Neonatal Care in the Eastern Caribbean International Videoconference
On June 3, 2020, World Pediatric Project hosted an international videoconference on neonatal care with over fifty participants from seven Caribbean countries and the United States.
Representatives of Antigua & Barbuda, Dominica, Grenada, St. Kitts & Nevis, St. Lucia, St. Vincent and the Grenadines, and Barbados, as well as eight clinicians from St. Louis, participated in two sessions throughout the day.
The first was led by Dr. Justin Josephsen, the lead physician in WPP’s work in Grenada, who described a proposal for a regional quality improvement initiative for improving outcomes for patients with umbilical venous catheters and other central lines. These lines deliver medications and nutrients directly to the main vein leading to the heart. They allow doctors to give a broader range of medications and nutrients, but are prone to potentially dangerous infections without meticulous care. Under the proposed initiative, NICUs in the region would work together to establish protocols, set goals, and monitor progress to reduce the occurrence of bloodstream infections.
The second session covered the use of pulmonary surfactant and led by Dr. Shari-Ann Davis-Andrews of Milton Cato Memorial Hospital in St. Vincent and Dr. Robert Fleming of Cardinal Glennon Children’s Hospital in St. Louis. Surfactant is a naturally occurring chemical in the lungs that helps the air sacs in the lungs (where blood receives oxygen and gets rid of carbon dioxide) stay open. Premature babies are often deficient in surfactant since the lungs do not start producing this chemical in large quantities until the last few weeks of gestation. Without enough surfactant, premature babies can struggle to breathe. Dr. Davis-Andrews presented a case study from the successful administration of surfactant to a newborn in St. Vincent late last year and Dr. Fleming presented indications for surfactant use, particularly in settings where long-term invasive ventilation is not available, and where surfactant itself is costly and hard to come by.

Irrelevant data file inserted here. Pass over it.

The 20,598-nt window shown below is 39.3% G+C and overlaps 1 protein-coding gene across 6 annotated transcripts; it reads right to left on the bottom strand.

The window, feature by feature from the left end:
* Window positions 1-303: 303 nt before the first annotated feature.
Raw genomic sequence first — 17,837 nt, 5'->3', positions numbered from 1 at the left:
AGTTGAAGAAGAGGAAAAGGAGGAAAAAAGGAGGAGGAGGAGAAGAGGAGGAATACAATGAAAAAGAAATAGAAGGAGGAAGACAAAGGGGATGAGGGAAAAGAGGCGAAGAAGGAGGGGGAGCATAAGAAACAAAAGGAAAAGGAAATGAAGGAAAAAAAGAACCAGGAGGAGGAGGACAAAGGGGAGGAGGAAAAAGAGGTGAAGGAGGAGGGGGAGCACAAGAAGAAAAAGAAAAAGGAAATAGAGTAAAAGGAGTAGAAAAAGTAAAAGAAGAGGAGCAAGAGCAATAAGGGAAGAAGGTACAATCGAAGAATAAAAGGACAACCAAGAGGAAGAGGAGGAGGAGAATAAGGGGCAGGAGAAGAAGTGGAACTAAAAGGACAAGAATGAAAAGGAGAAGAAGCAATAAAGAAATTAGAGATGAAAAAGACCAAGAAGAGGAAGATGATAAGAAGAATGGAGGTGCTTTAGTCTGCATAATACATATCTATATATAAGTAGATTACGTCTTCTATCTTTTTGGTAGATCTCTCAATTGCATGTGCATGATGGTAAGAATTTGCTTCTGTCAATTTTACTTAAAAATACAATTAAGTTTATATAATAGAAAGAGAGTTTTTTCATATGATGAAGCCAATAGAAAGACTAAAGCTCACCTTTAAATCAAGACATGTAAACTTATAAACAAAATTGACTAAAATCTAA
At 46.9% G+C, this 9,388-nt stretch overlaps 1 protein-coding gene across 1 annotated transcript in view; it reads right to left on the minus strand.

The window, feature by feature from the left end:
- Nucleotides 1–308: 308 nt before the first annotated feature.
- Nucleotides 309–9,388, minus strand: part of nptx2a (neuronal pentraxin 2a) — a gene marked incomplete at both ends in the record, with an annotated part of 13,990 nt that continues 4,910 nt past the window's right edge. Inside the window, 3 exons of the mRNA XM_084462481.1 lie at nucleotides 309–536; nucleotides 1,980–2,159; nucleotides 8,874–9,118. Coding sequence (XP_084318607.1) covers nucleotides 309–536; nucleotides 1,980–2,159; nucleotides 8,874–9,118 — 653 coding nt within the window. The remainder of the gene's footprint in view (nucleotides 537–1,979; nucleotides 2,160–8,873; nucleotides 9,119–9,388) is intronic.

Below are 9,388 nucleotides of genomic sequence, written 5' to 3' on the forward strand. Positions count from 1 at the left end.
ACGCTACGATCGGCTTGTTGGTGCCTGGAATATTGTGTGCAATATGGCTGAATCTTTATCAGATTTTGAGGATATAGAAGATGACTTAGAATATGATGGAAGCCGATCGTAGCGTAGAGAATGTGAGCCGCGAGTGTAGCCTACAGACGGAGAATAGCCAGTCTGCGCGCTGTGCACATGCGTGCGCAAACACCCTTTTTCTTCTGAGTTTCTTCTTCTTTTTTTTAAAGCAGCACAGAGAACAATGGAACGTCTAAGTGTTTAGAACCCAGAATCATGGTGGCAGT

Throughout both sessions, WPP’s Eastern Caribbean Neonatal Consultant Dr. Clyde Cave provided thoughtful questions and perspectives based on his experience as a neonatologist at Queen Elizabeth Hospital in Barbados, a consultant, and an investigator for numerous regional organizations, including Pan American Health Organization and WPP.
Feedback on WPP’s first teleconference was extremely positive. Participants said, “It was a great meeting, I look forward to more!” and “I felt very connected to other islands as we shared our similar challenges and some solutions they’ve found useful.”
In the coming weeks, we will be following up with participants to develop the regional quality improvement initiative and better understand the barriers to surfactant use and how we might address them. We plan to reconvene the entire group towards the end of the summer, in late August or early September.